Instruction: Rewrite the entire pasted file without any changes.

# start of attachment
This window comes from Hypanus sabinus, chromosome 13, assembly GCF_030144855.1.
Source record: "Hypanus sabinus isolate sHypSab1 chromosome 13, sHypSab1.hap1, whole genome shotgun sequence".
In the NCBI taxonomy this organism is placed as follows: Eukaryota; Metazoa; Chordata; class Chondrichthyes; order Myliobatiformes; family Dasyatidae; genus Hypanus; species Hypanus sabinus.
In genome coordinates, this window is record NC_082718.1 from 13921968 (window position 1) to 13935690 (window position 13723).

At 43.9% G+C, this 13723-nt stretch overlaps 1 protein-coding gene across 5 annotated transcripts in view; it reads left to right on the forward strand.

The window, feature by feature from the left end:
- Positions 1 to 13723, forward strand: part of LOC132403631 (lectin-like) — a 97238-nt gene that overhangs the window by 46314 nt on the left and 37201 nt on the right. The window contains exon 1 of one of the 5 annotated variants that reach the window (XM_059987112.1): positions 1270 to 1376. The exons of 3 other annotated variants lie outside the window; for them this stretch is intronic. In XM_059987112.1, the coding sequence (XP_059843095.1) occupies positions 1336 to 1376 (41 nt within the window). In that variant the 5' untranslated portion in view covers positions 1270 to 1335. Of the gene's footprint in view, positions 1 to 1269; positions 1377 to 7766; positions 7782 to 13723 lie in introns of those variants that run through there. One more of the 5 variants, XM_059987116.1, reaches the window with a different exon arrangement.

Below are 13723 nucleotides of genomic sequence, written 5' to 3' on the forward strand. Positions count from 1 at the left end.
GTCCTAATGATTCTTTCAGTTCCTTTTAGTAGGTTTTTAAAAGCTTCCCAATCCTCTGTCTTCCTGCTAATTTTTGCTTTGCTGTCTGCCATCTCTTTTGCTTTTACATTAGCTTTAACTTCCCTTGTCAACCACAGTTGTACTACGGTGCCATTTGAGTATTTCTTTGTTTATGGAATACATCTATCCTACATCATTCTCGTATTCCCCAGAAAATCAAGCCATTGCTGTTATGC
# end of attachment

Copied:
This window comes from Hypanus sabinus, chromosome 13, assembly GCF_030144855.1.
Source record: "Hypanus sabinus isolate sHypSab1 chromosome 13, sHypSab1.hap1, whole genome shotgun sequence".
In the NCBI taxonomy this organism is placed as follows: Eukaryota; Metazoa; Chordata; class Chondrichthyes; order Myliobatiformes; family Dasyatidae; genus Hypanus; species Hypanus sabinus.
In genome coordinates, this window is record NC_082718.1 from 13921968 (window position 1) to 13935690 (window position 13723).

At 43.9% G+C, this 13723-nt stretch overlaps 1 protein-coding gene across 5 annotated transcripts in view; it reads left to right on the forward strand.

The window, feature by feature from the left end:
- Positions 1 to 13723, forward strand: part of LOC132403631 (lectin-like) — a 97238-nt gene that overhangs the window by 46314 nt on the left and 37201 nt on the right. The window contains exon 1 of one of the 5 annotated variants that reach the window (XM_059987112.1): positions 1270 to 1376. The exons of 3 other annotated variants lie outside the window; for them this stretch is intronic. In XM_059987112.1, the coding sequence (XP_059843095.1) occupies positions 1336 to 1376 (41 nt within the window). In that variant the 5' untranslated portion in view covers positions 1270 to 1335. Of the gene's footprint in view, positions 1 to 1269; positions 1377 to 7766; positions 7782 to 13723 lie in introns of those variants that run through there. One more of the 5 variants, XM_059987116.1, reaches the window with a different exon arrangement.

Below are 13723 nucleotides of genomic sequence, written 5' to 3' on the forward strand. Positions count from 1 at the left end.
GTCCTAATGATTCTTTCAGTTCCTTTTAGTAGGTTTTTAAAAGCTTCCCAATCCTCTGTCTTCCTGCTAATTTTTGCTTTGCTGTCTGCCATCTCTTTTGCTTTTACATTAGCTTTAACTTCCCTTGTCAACCACAGTTGTACTACGGTGCCATTTGAGTATTTCTTTGTTTATGGAATACATCTATCCTACATCATTCTCGTATTCCCCAGAAAATCAAGCCATTGCTGTTATGC